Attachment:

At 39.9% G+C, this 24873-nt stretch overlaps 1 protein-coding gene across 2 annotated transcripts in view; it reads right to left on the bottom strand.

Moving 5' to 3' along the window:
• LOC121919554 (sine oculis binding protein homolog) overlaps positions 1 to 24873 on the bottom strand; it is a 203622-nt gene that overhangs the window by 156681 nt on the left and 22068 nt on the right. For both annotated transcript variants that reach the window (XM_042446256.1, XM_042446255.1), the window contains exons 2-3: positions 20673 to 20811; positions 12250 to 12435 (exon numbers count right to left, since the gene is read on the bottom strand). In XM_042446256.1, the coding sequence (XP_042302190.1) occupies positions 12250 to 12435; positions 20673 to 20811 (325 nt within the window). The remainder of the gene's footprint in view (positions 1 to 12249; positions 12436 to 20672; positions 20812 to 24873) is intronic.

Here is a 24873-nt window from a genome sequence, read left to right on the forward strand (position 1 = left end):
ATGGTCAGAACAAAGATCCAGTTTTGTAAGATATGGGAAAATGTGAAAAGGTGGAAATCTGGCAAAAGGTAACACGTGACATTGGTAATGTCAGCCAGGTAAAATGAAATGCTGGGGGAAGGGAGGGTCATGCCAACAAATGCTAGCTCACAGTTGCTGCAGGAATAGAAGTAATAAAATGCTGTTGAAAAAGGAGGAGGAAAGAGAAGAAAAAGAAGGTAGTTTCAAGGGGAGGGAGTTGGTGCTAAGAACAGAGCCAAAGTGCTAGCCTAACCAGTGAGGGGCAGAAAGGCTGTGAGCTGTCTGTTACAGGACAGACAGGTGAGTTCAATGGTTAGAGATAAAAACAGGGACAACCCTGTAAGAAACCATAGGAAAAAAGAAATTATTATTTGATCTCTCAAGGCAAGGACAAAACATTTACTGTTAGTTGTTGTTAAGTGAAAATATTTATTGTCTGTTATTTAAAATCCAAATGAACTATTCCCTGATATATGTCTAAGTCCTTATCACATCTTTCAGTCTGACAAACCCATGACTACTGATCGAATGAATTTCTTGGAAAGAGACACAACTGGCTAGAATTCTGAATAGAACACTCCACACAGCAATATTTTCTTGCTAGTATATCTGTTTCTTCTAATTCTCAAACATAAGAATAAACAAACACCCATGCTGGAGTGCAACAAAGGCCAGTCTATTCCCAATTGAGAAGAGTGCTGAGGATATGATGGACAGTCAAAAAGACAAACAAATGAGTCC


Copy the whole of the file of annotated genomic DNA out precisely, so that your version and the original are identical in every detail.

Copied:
At 39.9% G+C, this 24873-nt stretch overlaps 1 protein-coding gene across 2 annotated transcripts in view; it reads right to left on the bottom strand.

Moving 5' to 3' along the window:
• LOC121919554 (sine oculis binding protein homolog) overlaps positions 1 to 24873 on the bottom strand; it is a 203622-nt gene that overhangs the window by 156681 nt on the left and 22068 nt on the right. For both annotated transcript variants that reach the window (XM_042446256.1, XM_042446255.1), the window contains exons 2-3: positions 20673 to 20811; positions 12250 to 12435 (exon numbers count right to left, since the gene is read on the bottom strand). In XM_042446256.1, the coding sequence (XP_042302190.1) occupies positions 12250 to 12435; positions 20673 to 20811 (325 nt within the window). The remainder of the gene's footprint in view (positions 1 to 12249; positions 12436 to 20672; positions 20812 to 24873) is intronic.

Here is a 24873-nt window from a genome sequence, read left to right on the forward strand (position 1 = left end):
ATGGTCAGAACAAAGATCCAGTTTTGTAAGATATGGGAAAATGTGAAAAGGTGGAAATCTGGCAAAAGGTAACACGTGACATTGGTAATGTCAGCCAGGTAAAATGAAATGCTGGGGGAAGGGAGGGTCATGCCAACAAATGCTAGCTCACAGTTGCTGCAGGAATAGAAGTAATAAAATGCTGTTGAAAAAGGAGGAGGAAAGAGAAGAAAAAGAAGGTAGTTTCAAGGGGAGGGAGTTGGTGCTAAGAACAGAGCCAAAGTGCTAGCCTAACCAGTGAGGGGCAGAAAGGCTGTGAGCTGTCTGTTACAGGACAGACAGGTGAGTTCAATGGTTAGAGATAAAAACAGGGACAACCCTGTAAGAAACCATAGGAAAAAAGAAATTATTATTTGATCTCTCAAGGCAAGGACAAAACATTTACTGTTAGTTGTTGTTAAGTGAAAATATTTATTGTCTGTTATTTAAAATCCAAATGAACTATTCCCTGATATATGTCTAAGTCCTTATCACATCTTTCAGTCTGACAAACCCATGACTACTGATCGAATGAATTTCTTGGAAAGAGACACAACTGGCTAGAATTCTGAATAGAACACTCCACACAGCAATATTTTCTTGCTAGTATATCTGTTTCTTCTAATTCTCAAACATAAGAATAAACAAACACCCATGCTGGAGTGCAACAAAGGCCAGTCTATTCCCAATTGAGAAGAGTGCTGAGGATATGATGGACAGTCAAAAAGACAAACAAATGAGTCC